Our analysis of three first-generation smart beta strategies shows factor-replicated portfolios are ineffective substitutes for their smart beta counterparts, exhibiting poorer performance, high turnover, and low capacity.
In 2016, Research Affiliates published a series of articles challenging the “smart beta” revolution. We pointed out that, while there is merit in many factor tilt and smart beta strategies, performance chasing in these strategies—buying the popular outperforming strategies whose relative valuations are at extremely high levels—can be just as dangerous as performance chasing in other realms of asset management.
Macroeconomic volatility is a useful tool for contrarian investors who are seeking fair value in an equity market characterized by continually rising valuations.
In a series of articles we published in 2016, we show that relative valuations predict subsequent returns for both factors and smart beta strategies in exactly the same way price matters in stock selection and asset allocation.
It may not be my money, but it is my job. — Charles Ellis in Investment Policy: How to Win the Loser's Game
A quarter-century before Brexit came “Black Wednesday.” On Wednesday evening, September 16, 1992, the British government announced its exit from the European Exchange Rate Mechanism, prompting a dramatic devaluation of the British pound. Renowned hedge fund manager George Soros’ legendary bet against the pound in 1992 and his $1 billion profit on Black Wednesday defines for many the swashbuckling style of a global macro trader.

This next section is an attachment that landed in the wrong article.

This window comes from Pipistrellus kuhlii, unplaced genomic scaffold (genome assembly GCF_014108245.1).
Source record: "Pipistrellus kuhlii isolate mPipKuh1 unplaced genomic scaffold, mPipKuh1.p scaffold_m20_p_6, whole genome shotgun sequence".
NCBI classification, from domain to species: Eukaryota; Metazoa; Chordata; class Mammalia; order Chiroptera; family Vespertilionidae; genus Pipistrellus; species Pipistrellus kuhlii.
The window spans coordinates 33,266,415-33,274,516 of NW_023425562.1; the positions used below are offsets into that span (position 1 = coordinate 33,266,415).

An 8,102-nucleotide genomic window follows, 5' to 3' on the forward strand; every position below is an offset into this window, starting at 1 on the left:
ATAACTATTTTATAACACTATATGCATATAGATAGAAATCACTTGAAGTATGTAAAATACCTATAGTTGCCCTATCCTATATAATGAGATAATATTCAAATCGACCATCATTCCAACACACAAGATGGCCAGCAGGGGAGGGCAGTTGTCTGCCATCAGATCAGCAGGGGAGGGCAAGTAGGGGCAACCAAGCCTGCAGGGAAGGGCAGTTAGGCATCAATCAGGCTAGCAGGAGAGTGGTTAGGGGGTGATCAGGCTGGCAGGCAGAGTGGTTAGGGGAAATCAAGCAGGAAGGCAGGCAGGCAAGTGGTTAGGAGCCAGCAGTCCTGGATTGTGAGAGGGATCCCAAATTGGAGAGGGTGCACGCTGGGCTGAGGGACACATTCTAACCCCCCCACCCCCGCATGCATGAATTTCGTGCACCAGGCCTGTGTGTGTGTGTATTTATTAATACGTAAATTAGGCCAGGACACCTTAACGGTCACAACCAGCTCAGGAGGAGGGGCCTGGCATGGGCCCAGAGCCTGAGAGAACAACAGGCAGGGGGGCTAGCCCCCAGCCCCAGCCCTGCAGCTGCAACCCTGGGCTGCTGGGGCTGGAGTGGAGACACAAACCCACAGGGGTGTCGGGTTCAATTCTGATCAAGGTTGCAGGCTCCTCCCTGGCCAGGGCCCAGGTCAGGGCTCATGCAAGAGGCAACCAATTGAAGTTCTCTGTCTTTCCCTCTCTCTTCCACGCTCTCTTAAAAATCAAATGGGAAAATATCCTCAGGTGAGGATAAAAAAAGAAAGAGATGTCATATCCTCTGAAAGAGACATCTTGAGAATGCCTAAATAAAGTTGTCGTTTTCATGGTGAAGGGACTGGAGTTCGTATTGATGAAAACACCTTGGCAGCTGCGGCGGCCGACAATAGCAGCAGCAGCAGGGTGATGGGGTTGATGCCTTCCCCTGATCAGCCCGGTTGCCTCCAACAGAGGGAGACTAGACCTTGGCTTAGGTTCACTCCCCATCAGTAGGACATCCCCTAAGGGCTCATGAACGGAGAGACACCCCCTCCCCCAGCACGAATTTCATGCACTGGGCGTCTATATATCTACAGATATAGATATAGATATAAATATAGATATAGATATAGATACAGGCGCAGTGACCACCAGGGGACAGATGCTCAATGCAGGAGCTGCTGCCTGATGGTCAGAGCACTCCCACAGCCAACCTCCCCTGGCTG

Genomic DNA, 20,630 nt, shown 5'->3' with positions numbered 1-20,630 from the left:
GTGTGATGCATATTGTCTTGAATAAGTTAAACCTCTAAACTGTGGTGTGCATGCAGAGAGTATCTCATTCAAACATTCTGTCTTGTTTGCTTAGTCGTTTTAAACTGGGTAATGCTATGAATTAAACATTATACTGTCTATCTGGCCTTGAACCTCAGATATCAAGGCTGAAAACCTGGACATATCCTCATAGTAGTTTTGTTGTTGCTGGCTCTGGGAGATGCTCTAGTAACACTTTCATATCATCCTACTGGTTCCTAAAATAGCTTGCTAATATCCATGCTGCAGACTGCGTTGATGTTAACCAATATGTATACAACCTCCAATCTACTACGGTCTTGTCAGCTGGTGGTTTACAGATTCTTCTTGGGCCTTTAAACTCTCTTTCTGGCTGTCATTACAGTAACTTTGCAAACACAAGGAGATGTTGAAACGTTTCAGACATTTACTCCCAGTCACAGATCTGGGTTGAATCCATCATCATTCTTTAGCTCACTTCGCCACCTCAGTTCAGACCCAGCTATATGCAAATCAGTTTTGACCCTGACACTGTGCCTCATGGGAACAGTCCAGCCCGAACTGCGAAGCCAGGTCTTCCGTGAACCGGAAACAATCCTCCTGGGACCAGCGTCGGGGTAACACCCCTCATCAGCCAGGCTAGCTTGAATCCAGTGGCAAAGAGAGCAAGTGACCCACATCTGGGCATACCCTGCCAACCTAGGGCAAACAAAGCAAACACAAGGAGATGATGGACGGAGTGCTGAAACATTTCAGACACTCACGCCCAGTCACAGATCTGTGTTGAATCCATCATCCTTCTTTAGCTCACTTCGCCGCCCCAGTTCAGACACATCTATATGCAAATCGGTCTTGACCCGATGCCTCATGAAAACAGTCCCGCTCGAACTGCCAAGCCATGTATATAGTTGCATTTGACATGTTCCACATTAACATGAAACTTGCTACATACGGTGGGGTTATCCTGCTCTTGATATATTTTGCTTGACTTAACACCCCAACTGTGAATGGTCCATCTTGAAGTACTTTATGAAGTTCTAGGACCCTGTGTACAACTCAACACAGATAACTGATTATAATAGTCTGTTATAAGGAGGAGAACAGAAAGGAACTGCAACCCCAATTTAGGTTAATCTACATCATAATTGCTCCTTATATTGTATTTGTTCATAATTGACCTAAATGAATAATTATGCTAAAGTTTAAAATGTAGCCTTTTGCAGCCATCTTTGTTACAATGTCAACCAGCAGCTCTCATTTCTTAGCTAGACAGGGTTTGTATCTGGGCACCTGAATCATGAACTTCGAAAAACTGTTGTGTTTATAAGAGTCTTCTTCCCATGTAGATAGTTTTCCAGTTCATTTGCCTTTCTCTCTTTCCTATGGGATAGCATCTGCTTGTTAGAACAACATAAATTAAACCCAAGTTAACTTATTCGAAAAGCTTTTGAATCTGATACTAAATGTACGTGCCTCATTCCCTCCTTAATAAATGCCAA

In their latest piece, Rob Arnott and Brandon Kunz of Research Affiliates take a look at how the rare combination of exceptional valuation levels, depressed currencies, and powerful price and economic momentum should encourage long-term investors to “throw their hats” into the emerging markets rink.
Mean reversion is as applicable to trading costs as it is to valuation. Today’s costs to trade are at 56-year historical lows; they are due to rise soon. Now is the time to position your portfolio ahead of expected higher costs to trade and lower equity prices.
Now’s the time to get real. Now’s the time, in a world of paltry bond yields and meager dividends, to make an honest assessment of your portfolio’s long-term expected return.